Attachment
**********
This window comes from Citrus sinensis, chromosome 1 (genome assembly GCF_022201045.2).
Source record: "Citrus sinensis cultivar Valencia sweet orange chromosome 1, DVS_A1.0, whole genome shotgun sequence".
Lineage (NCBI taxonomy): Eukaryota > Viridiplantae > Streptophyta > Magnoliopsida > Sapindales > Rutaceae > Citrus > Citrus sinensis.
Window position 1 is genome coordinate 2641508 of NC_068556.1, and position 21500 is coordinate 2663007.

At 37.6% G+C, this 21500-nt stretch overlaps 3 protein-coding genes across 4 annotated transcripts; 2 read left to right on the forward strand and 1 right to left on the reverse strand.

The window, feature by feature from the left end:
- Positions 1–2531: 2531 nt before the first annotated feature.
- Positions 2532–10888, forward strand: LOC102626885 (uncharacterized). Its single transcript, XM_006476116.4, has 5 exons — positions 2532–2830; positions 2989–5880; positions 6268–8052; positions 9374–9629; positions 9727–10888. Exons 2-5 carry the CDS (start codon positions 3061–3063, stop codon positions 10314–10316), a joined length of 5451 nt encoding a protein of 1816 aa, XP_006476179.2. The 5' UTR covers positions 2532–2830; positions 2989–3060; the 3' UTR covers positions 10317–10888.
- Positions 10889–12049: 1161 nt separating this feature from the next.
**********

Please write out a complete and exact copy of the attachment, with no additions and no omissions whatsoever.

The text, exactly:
This window comes from Citrus sinensis, chromosome 1 (genome assembly GCF_022201045.2).
Source record: "Citrus sinensis cultivar Valencia sweet orange chromosome 1, DVS_A1.0, whole genome shotgun sequence".
Lineage (NCBI taxonomy): Eukaryota > Viridiplantae > Streptophyta > Magnoliopsida > Sapindales > Rutaceae > Citrus > Citrus sinensis.
Window position 1 is genome coordinate 2641508 of NC_068556.1, and position 21500 is coordinate 2663007.

At 37.6% G+C, this 21500-nt stretch overlaps 3 protein-coding genes across 4 annotated transcripts; 2 read left to right on the forward strand and 1 right to left on the reverse strand.

The window, feature by feature from the left end:
- Positions 1–2531: 2531 nt before the first annotated feature.
- Positions 2532–10888, forward strand: LOC102626885 (uncharacterized). Its single transcript, XM_006476116.4, has 5 exons — positions 2532–2830; positions 2989–5880; positions 6268–8052; positions 9374–9629; positions 9727–10888. Exons 2-5 carry the CDS (start codon positions 3061–3063, stop codon positions 10314–10316), a joined length of 5451 nt encoding a protein of 1816 aa, XP_006476179.2. The 5' UTR covers positions 2532–2830; positions 2989–3060; the 3' UTR covers positions 10317–10888.
- Positions 10889–12049: 1161 nt separating this feature from the next.